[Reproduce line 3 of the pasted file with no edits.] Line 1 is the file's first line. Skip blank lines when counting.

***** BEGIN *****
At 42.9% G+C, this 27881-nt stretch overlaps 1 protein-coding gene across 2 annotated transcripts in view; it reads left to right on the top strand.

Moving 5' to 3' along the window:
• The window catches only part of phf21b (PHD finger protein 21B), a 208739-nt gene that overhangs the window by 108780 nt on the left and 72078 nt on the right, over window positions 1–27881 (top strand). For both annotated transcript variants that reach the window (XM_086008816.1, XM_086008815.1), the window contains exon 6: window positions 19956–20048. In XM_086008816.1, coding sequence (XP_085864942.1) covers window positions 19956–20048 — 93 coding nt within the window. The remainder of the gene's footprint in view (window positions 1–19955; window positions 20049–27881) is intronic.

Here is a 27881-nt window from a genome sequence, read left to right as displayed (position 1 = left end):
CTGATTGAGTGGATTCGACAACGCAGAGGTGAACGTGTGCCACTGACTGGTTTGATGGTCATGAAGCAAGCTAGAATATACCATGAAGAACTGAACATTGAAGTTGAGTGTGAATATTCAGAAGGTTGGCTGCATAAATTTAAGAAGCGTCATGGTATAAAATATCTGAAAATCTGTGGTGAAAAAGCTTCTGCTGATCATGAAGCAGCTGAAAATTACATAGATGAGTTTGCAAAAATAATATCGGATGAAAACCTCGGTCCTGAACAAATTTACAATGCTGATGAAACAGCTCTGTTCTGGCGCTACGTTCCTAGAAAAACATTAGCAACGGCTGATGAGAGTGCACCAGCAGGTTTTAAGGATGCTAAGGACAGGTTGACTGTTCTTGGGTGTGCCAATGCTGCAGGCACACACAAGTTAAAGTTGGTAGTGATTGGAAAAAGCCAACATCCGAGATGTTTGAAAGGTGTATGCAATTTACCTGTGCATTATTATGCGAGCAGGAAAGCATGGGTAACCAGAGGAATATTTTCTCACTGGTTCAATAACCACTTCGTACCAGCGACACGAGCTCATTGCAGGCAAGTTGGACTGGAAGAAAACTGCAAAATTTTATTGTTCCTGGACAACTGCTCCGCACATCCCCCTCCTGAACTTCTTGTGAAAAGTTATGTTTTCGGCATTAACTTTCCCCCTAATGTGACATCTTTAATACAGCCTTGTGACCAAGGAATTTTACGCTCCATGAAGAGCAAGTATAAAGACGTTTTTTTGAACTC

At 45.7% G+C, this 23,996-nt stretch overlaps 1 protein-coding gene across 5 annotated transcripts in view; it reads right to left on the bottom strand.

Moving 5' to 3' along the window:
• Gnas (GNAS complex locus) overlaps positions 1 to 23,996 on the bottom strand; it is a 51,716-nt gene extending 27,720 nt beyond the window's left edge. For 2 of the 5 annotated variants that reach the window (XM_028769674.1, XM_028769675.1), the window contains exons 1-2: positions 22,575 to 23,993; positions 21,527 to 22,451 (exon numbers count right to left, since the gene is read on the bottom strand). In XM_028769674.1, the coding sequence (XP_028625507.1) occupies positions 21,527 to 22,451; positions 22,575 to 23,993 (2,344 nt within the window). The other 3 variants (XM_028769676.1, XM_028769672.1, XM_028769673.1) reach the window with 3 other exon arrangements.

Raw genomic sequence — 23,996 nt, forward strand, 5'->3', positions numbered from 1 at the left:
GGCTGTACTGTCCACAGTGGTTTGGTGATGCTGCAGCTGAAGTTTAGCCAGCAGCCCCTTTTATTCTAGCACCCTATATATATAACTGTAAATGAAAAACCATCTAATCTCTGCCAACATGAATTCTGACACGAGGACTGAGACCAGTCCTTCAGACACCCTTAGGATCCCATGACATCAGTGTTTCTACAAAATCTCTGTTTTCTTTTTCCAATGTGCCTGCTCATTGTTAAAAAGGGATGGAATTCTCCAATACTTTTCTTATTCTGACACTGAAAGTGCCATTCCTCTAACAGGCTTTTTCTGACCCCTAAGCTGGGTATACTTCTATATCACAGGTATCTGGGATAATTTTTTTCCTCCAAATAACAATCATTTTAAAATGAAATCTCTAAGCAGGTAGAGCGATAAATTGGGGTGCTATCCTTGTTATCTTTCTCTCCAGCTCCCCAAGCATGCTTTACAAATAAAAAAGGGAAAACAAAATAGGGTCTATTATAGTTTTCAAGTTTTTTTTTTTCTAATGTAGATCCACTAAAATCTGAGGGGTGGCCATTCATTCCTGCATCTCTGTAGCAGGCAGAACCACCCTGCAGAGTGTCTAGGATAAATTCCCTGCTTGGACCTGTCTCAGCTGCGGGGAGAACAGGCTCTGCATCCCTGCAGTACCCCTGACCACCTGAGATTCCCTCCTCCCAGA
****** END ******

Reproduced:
• The window catches only part of phf21b (PHD finger protein 21B), a 208739-nt gene that overhangs the window by 108780 nt on the left and 72078 nt on the right, over window positions 1–27881 (top strand). For both annotated transcript variants that reach the window (XM_086008816.1, XM_086008815.1), the window contains exon 6: window positions 19956–20048. In XM_086008816.1, coding sequence (XP_085864942.1) covers window positions 19956–20048 — 93 coding nt within the window. The remainder of the gene's footprint in view (window positions 1–19955; window positions 20049–27881) is intronic.